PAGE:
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Dana Huff
31 January 2009

Review a game or simulation related to your own teaching interests and prepare an appraisal report. You may use the "Appraisal Checklist: Simulations and Games" found in your book, or you may develop your own. If you develop your own be sure to describe the purpose of the resource, the intended audience, objectives, and ratings similar to those addressed in the Checklist. Please remember to also provide information about the user interface (navigaton, aesthetics, etc.) in your review report.


Grammar Ninja



Downloadable versions of the game exist, which may be found at the same Web site.


A colleague I follow on the social networking site Twitter shared the link to this game in mid-January 2009. I bookmarked it for review later.


31 January 2009




English Language Arts


Upper elementary (grades 4 and 5)





  • Drill and Practice
  • Games

Grammar Ninja is a Web-based game (although downloadable versions exist) which tests students' knowledge of the parts of speech. The game has three levels. At the beginner level, students identify only nouns and verbs. At the skilled level, students identify nouns, verbs, pronouns, articles, adjectives, and adverbs. At the master level, students identify all parts of speech. Students are guided to select the part of speech required by the game using the computer mouse to point and click. If they select correctly, a throwing star lands on the word and the word is circled in green. If they select incorrectly, a black mark like an explosion appears on the word, and the program identifies the part of speech for the student.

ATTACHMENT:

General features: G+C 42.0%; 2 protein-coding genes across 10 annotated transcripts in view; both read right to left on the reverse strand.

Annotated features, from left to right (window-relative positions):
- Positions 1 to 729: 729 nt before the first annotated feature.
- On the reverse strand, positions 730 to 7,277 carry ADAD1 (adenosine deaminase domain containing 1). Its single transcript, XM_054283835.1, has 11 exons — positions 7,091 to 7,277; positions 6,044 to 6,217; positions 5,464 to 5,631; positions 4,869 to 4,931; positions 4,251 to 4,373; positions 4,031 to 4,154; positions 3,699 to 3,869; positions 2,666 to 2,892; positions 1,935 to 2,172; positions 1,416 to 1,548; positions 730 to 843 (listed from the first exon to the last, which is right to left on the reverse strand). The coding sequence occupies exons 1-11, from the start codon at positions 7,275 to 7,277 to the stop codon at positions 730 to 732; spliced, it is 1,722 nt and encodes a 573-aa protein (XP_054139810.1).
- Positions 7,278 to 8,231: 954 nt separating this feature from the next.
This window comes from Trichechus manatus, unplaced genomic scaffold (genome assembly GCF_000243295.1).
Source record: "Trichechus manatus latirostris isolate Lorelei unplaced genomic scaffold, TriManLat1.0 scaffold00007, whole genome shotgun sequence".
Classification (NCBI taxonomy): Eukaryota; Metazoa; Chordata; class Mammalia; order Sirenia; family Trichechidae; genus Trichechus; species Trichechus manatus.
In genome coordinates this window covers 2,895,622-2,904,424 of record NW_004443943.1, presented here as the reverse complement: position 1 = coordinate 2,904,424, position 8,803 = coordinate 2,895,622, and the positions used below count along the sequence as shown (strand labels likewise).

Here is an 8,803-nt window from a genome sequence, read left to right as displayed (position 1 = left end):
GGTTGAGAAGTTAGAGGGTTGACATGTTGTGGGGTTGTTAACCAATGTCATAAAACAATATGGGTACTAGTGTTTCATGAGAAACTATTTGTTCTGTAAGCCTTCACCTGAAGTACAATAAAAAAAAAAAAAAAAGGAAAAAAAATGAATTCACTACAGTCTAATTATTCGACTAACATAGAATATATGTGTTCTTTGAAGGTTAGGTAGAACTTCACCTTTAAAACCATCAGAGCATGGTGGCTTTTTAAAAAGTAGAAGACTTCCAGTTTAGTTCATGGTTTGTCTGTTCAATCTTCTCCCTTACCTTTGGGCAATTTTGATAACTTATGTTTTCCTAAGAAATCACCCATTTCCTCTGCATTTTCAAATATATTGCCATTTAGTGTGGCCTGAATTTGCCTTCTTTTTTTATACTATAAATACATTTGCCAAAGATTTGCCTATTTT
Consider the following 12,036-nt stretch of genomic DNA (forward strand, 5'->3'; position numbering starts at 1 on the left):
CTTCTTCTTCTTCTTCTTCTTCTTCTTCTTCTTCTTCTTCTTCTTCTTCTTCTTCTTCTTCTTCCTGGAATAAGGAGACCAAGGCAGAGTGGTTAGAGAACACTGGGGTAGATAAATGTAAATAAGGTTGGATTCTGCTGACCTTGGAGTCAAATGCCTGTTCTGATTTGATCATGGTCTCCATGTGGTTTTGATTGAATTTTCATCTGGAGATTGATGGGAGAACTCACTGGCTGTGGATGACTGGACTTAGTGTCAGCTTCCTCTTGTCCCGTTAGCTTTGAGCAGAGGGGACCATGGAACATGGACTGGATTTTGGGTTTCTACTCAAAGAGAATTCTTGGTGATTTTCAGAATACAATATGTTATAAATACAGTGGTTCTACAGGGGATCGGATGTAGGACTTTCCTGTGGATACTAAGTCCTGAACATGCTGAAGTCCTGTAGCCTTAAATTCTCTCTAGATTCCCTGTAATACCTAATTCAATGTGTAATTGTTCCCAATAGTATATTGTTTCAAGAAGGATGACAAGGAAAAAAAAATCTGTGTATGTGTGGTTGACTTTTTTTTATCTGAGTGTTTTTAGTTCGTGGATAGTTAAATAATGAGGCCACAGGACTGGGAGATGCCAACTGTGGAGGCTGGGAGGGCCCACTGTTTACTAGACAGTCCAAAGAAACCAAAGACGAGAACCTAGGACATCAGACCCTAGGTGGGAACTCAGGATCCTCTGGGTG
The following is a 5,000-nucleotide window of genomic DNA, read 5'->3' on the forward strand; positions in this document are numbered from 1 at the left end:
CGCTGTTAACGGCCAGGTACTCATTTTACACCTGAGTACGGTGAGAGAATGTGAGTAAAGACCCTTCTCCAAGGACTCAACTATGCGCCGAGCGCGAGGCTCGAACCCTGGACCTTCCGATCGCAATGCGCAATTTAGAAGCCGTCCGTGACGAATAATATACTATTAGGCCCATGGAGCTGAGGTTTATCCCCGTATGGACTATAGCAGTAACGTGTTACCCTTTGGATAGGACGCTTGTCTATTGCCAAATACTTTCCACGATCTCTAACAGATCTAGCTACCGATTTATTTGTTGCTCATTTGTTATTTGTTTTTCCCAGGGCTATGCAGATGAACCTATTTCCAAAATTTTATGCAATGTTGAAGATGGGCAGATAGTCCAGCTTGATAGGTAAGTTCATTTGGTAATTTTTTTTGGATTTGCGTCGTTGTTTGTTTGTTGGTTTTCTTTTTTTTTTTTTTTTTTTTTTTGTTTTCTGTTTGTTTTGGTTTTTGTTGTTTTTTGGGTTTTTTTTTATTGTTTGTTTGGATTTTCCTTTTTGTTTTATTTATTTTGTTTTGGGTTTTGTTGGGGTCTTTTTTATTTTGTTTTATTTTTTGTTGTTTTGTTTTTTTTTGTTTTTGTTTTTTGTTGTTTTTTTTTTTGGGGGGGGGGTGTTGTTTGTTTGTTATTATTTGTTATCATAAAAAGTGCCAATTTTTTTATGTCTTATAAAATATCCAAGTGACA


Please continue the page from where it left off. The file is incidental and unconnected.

The student demonstrates understanding and control of the rules ofthe English language, realizing that usage involves the appropriate application of conventions and grammar in both written and spoken formats. The student uses and identifies four basic parts of speech (adjective, noun, verb, adverb) (Georgia Department of Education, Grade 4 ELA Standards, 2005-2006).

The student demonstrates understanding and control of the rules of the English language, realizing that usage involves the appropriate application of conventions and grammar in both written and spoken formats. The student uses and identifies the eight parts of speech (e.g., noun, pronoun, verb, adverb, adjective, conjunction, preposition, interjection) (Georgia Department of Education, Grade 5 ELA Standards, 2005-2006).


Students should be able to read basic sentences. The vocabulary level is second grade level. Students will enjoy the game more if they have prior knowledge of the parts of speech and use this game for practice, although it could be used as a teaching tool as well.


The game gives corrective feedback through identification of errors. For example, if a student incorrectly identifies a word, the game identifies the selection as incorrect and also tells the student what part of speech the misidentified word is. At the end of a short game, the student's score is tallied based on the time the student took with a penalty for incorrect answers. The student is awarded a title based on that score. Students are then invited to play again. The graphics, music, and sounds effects are also inviting and appealing.